Child Support Slavery
The Thirteenth Amendment stands for the principle that no man should be made to work for the benefit of another. Child Support Slavery stands at odds with this principle. We at Fix Family Courts have raised the Thirteenth Amendment issues with income-based child-support for many years and few listen. One person wakes up to the idea that the Thirteenth Amendment may be at issue in the abortion debate and its national news.
This article by Andrew Koppelman, in The Hill, raises some of the issues with the way in which restricting abortions implicates the Thirteenth Amendment where the government forces a woman to physically suffer and pay for a child she might otherwise have chosen not to have. Yet nobody bats an eye as compelled child-support payments that are directly tied to a man’s highest earnings potential, denying him all right to change jobs or to take a lesser paying job unless his income be imputed.
The state openly lies to the public claiming this is all about the interests of the child when in reality it is all about government money. Government aggressively pursues child-support payments because when a parent doesn’t pay, the government pays. The child never goes without, so the issue is NOT the child going without. The issue is the State’s purse.
A child’s parents who are married to each other have certain obligations regarding childcare. They must maintain minimum reasonable standards of childcare. In divorce, one parent is held to this standard while the other is held to a higher standard of owing a percentage of their income to the child at that parent’s highest ever income earnings, even where that earning comes from 20 hours per week of overtime pay. That parent becomes a slave for the State coffers and for the child, compelled to work far beyond everyone else’s mere 40 hours per week.
Many argue that this is NOT the chattel slavery that they believe the Thirteenth Amendment was enacted to prevent, but the Supreme Court has many times held that the Thirteenth Amendment is NOT limited in reach only to chattel slavery, stating that subjecting individuals to debts that compel them to work for the benefit of others violates the Thirteenth Amendment.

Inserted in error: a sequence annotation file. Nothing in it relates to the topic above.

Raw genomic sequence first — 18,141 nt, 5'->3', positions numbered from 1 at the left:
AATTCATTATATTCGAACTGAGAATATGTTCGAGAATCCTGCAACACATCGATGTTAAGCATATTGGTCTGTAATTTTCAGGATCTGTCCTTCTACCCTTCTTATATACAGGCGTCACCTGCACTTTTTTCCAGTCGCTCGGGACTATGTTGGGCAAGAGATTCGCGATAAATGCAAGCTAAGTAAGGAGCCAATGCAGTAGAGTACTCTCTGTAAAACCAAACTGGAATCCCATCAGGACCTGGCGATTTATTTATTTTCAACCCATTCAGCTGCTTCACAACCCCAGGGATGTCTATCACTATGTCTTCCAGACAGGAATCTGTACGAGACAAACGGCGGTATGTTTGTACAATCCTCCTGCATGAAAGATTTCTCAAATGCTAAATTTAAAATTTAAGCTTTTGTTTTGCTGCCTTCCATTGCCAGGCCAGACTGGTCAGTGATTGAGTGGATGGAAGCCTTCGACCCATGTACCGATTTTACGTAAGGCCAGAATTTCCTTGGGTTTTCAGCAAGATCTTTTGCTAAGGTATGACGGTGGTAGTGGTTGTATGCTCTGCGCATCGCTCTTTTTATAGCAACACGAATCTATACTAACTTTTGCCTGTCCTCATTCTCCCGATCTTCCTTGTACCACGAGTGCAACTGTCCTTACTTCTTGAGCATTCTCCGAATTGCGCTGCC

Child-support takes this even further in depriving the debt holder (duty of care holder or Obligor) of any possible relief in the form of purging the debts through bankruptcy, even where the childcare needs have been met and the child suffers nothing. Then, when a parent is unable to pay the slave wages or refuses to pay extortion prices for support that no other parents are required to pay, that Obligor parent is imprisoned in the State’s civil debtor’s prisons.
Even the civil penalties are not enough. Many states have criminal penalties for not paying the slave’s debt and the federal government jumps on the bandwagon as well with its own federal criminal child support penalties and punishments:
18 U.S.C. § 228- Failure to pay legal child support obligations
Section 228 of Title 18, United States Code, makes it illegal for an individual to willfully fail to pay child support in certain circumstances.
For one, an individual is subject to federal prosecution if he or she willfully fails to pay child support that has been ordered by a court for a child who lives in another state, or if the payment is past due for longer than 1 year or exceeds the amount of $5,000. A violation of this law is a criminal misdemeanor, and convicted offender face fines and up to 6 months in prison (See 18 U.S.C. § 228(a)(1)).
If, under the same circumstances, the child support payment is overdue for longer than 2 years, or the amount exceeds $10,000, the violation is a criminal felony, and convicted offenders face fines and up to 2 years in prison (See 18 U.S.C.§ 228(a)(3)).
Lastly, this statute prohibits individuals obligated to pay child support from crossing state lines or fleeing the country with the intent to avoid paying child support that has either been past due for more than 1 year or exceeds $5,000. (See 18 U.S.C. § 228(a)(2)). Any individual convicted of this crime may face up to 2 years in prison.